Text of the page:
Between Us Pros: The High Price of Sales at Any Cost

One rogue sales staffer — particularly if they are left unchecked — can be a cancer internally among employees and externally to clientele.

Between Us Pros: The High Price of Sales at Any Cost

Adobe Stock image by Feodora

With society’s emphasis on social media, peer-to-peer communications and political correctness, the perception and reputation of your company and you can make or break the business more than ever before.

Nowhere is this truer than in security, an industry predicated on trustworthiness, reliability and vigilance in practices, policies and protocols that safeguard customers’ lives, limbs and livelihoods.

Especially within smaller, independent security companies, a single rogue individual — particularly, if they are left unchecked — can be a cancer internally among staff and, depending on the role, externally to clientele. This is especially true when the individual is part of the sales team.

This can translate into disgruntled, disengaged or lost employees. Worse, it can result in improperly secured, dissatisfied or departed customers. Both scenarios can undermine a provider’s credibility and open the door to potential liability and lawsuits.

An Insidious Problem

The problem can be quite insidious, as it can reside within an associate seen by some as otherwise being successful in their position.

One of the biggest mistakes businesses make is focusing mostly on newer or lower-level personnel to ensure they understand and execute proper conduct. Of course, that is absolutely essential; however, it should not be to the diminution or exclusion of monitoring a company’s veterans and managers to ensure they continue to uphold that organization’s ethics and stated values.

I have witnessed firsthand how higher-ups sometimes look the other way when managers or salespeople are producing favorable numbers.

Long before our present “woke” era (but not so long ago that we didn’t all know better), back when I entered this industry in 1998, we had a salesman whose inappropriate behavior toward women made several people on our staff uncomfortable, if not downright appalled. However, because he was exceeding sales goals, complaints to his supervisor were disregarded.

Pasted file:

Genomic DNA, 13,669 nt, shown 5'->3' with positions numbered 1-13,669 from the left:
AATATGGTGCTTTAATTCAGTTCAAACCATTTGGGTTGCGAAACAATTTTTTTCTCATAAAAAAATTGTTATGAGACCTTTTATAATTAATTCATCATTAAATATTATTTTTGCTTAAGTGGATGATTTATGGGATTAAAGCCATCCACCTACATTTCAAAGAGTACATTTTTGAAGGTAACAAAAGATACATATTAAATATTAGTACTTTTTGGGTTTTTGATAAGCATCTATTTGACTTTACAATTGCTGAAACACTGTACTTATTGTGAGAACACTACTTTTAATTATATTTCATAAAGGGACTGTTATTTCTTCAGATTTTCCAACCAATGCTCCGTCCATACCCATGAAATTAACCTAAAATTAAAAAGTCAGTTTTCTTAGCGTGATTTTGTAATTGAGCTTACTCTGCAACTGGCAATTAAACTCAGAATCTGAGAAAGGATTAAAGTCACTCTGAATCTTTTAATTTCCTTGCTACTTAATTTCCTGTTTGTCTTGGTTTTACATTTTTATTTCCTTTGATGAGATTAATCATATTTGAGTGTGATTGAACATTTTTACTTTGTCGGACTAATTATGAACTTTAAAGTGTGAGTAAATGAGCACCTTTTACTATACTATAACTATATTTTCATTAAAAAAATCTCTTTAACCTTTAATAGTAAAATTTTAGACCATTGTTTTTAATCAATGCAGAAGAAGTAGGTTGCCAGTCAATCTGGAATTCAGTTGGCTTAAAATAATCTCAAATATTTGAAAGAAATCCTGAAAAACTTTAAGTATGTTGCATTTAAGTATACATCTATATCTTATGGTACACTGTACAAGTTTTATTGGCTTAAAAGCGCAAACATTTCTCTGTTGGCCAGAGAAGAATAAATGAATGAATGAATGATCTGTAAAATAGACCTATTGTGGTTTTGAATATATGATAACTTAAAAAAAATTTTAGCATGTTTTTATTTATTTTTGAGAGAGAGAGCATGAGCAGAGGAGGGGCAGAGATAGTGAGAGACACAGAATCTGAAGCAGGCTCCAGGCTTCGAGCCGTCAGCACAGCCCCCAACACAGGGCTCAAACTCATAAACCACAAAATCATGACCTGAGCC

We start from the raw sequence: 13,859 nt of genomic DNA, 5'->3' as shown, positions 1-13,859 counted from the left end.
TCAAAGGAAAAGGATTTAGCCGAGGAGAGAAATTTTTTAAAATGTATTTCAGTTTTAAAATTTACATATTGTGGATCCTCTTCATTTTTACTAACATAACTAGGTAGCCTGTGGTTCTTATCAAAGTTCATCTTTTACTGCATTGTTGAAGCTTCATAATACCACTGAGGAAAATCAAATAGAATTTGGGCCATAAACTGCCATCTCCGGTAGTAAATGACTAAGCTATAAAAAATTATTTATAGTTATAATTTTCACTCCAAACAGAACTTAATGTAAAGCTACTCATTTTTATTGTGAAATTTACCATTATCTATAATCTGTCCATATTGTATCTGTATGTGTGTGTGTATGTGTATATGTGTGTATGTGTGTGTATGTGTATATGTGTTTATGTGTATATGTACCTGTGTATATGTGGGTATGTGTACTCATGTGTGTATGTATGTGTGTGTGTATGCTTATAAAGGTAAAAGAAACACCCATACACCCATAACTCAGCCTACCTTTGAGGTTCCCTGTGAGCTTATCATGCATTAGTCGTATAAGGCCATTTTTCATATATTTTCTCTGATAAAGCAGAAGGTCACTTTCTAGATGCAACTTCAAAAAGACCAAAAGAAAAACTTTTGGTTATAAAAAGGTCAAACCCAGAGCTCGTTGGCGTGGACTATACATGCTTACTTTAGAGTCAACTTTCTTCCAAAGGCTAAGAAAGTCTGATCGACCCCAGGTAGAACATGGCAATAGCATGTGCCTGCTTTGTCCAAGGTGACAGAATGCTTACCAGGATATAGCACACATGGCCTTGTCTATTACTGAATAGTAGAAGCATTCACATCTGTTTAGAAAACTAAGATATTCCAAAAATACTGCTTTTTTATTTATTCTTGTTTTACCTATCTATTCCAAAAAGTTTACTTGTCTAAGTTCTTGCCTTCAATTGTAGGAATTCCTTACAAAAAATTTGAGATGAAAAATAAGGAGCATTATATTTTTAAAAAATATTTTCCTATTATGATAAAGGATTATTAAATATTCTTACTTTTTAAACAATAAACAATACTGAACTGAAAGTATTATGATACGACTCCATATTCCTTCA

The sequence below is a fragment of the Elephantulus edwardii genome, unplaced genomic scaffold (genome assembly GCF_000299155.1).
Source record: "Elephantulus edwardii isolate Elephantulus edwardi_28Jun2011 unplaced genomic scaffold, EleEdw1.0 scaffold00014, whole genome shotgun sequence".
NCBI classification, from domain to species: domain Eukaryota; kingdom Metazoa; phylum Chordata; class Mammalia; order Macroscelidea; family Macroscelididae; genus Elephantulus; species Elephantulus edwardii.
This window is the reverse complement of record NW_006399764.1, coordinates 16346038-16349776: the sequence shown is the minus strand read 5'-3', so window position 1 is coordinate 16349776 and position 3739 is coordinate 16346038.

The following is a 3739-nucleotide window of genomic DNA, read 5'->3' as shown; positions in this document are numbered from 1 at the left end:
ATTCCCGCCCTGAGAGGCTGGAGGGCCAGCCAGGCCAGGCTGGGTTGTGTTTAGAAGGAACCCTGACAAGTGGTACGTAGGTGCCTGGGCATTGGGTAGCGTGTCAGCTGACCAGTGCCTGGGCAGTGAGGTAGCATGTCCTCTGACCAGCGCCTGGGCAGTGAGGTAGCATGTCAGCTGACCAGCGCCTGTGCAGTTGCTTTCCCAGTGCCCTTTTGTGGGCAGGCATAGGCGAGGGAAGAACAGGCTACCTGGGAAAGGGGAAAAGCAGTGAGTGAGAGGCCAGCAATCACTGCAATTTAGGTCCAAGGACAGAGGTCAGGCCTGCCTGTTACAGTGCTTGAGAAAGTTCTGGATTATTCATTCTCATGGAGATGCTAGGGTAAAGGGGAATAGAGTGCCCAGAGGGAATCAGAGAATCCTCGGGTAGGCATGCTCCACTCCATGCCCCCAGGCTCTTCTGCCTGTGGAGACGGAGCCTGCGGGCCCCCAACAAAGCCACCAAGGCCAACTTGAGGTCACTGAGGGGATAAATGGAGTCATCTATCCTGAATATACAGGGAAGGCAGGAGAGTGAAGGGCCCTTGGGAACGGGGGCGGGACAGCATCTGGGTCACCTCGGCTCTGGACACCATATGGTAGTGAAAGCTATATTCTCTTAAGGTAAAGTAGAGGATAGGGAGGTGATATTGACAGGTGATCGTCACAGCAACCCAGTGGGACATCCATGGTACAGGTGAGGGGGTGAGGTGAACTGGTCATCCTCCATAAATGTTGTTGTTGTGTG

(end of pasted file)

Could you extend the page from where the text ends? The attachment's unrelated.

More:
As a result, some excellent workers and quality people quit. What do you think they told others about that company? Eventually, amid mounting customer accusations and declining revenue generation, that salesman was fired. But the damage was done.

A few years later, I found myself reporting to an aggressive, abrasive, offensive and sexist male department head and sales manager whose conduct was so aberrant that he seemed like a character from “The Office,” except there was nothing funny about it.

He verbally abused and psychologically tortured people throughout the organization, with at least one woman quitting and pursuing legal action. (The company settled.) But business was up! Thus, complaints to HR only led to slaps on the wrist, a thicker personnel file and the company president saying things like, “I love his passion” and “He plays to win.”

End the Madness!

In a concentrated effort to end the madness and send this bull in a china shop out to pasture, I formally presented the president with a detailed list of 20 to 30 incidents and reasons why my manager needed to be fired.

I very much appreciate the chain of command, so it took a lot to cause me to take this matter to the top. Something had to be done, as many of those transgressions would make your toes curl. The president and I met in his huge, corner office, and he carefully reviewed the damning case of misdeeds. Then, he told me, “I look for people to bring me solutions, not problems.” Wow.

This was particularly shocking given my tenure, stature and proximity to the carnage. Despite loving my job, I began looking around for other opportunities. Mercifully, the loose cannon was finally snuffed out before my departure. It took him unleashing an outburst at the president during a boardroom meeting for that overdue action finally to be taken. Again, the damage was done.

Fortunately, I never again experienced anything approaching that dysfunction in the workplace, and I even stayed on years later after that business was sold.

Don’t Be Swayed or Seduced by Sales

No doubt, it can be challenging not to be swayed or seduced by things like increased productivity or revenues. And don’t underestimate the degree to which an aversion to conflict can compromise sound judgment. That’s why it’s critical to ensure a company’s decision-makers are of high character and good moral fiber — and that that ethos effectively flows through the entire operation.

Well-maintained checks and balances are imperative throughout all levels of the business, its activities and its processes.

Nip any emerging issue in the bud so it does not fester. If you have a company whose moral compass points to righteousness, rewards will follow in abundance.

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About the Author


Scott Goldfine is the marketing director for Elite Interactive Solutions. He is the former editor-in-chief and associate publisher of Security Sales & Integration. He can be reached at [email protected].

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